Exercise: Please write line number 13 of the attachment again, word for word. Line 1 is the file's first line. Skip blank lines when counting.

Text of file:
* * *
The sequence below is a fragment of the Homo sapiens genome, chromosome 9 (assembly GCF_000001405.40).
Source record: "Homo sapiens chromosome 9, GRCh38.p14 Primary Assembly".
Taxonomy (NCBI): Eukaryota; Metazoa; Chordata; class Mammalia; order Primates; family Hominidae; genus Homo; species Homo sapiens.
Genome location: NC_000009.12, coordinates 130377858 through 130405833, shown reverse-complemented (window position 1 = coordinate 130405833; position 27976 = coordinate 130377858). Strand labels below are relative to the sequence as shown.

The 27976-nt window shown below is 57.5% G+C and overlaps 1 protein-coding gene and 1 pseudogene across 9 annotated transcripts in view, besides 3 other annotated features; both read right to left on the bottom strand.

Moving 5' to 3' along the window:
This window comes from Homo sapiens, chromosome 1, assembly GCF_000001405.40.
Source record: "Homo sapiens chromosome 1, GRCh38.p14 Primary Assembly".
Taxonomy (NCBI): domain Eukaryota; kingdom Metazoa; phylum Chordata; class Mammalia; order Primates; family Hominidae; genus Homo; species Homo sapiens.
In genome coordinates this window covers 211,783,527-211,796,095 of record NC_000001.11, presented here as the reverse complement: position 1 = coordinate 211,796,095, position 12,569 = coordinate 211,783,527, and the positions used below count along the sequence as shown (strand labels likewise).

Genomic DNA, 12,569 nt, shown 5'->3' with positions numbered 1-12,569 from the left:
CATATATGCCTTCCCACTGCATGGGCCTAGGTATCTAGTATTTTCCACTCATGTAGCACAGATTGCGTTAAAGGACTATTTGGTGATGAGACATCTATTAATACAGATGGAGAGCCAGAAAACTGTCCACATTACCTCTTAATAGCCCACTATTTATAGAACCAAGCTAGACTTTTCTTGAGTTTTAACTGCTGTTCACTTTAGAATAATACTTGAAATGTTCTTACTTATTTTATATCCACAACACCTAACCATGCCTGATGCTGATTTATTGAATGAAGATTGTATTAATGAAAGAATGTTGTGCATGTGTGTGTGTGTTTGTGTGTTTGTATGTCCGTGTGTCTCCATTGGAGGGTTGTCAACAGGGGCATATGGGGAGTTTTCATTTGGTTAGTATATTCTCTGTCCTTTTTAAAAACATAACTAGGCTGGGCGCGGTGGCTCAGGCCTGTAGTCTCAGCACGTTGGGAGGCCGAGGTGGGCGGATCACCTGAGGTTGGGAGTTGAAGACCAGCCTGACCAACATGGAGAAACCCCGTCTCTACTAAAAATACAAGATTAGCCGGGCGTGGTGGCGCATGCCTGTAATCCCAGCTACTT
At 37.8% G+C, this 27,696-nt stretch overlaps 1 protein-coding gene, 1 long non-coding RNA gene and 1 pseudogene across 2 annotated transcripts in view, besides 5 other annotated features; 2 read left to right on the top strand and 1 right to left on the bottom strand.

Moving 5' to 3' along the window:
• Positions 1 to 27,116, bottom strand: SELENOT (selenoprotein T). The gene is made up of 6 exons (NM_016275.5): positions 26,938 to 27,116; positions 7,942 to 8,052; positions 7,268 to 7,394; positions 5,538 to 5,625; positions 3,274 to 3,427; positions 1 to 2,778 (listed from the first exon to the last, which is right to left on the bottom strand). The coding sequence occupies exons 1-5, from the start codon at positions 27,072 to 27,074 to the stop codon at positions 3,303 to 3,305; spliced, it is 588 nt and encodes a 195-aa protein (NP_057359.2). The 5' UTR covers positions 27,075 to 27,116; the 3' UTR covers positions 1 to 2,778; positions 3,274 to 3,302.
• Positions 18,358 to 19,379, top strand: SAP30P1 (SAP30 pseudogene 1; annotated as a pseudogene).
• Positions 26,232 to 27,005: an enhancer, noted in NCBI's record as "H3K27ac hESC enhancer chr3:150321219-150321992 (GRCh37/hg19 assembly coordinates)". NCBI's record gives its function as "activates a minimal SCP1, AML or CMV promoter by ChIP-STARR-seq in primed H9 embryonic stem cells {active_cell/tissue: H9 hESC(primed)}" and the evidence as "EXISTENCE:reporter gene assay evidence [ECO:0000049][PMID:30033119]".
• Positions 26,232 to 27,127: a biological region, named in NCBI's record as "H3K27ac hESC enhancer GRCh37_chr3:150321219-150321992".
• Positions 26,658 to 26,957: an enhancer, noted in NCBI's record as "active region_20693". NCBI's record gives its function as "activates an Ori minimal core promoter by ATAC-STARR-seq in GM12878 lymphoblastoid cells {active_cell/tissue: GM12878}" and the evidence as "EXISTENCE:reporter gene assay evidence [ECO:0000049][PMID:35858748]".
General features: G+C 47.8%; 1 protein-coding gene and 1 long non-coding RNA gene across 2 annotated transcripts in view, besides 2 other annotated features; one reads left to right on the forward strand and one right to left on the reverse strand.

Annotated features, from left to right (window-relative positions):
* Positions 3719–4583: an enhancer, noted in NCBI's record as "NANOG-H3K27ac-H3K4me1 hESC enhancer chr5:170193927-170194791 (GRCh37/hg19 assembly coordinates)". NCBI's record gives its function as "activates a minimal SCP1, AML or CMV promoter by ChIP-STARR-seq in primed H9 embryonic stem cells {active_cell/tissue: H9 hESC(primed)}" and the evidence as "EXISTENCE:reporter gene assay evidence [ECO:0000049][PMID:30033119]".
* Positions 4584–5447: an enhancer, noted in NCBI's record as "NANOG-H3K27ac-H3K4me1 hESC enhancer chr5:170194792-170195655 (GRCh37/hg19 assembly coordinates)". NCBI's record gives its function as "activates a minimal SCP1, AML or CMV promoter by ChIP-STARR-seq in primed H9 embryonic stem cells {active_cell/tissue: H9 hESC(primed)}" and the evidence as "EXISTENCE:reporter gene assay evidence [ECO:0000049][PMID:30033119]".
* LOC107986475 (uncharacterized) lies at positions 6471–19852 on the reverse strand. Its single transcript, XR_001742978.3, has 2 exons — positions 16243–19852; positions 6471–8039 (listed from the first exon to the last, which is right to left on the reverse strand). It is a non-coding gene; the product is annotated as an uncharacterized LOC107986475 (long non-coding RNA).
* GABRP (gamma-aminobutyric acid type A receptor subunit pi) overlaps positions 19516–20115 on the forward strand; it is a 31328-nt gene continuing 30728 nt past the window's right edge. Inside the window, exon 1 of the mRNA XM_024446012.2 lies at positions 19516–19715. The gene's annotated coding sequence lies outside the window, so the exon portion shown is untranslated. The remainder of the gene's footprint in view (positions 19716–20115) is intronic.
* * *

At 37.8% G+C, this 27,696-nt stretch overlaps 1 protein-coding gene, 1 long non-coding RNA gene and 1 pseudogene across 2 annotated transcripts in view, besides 5 other annotated features; 2 read left to right on the top strand and 1 right to left on the bottom strand.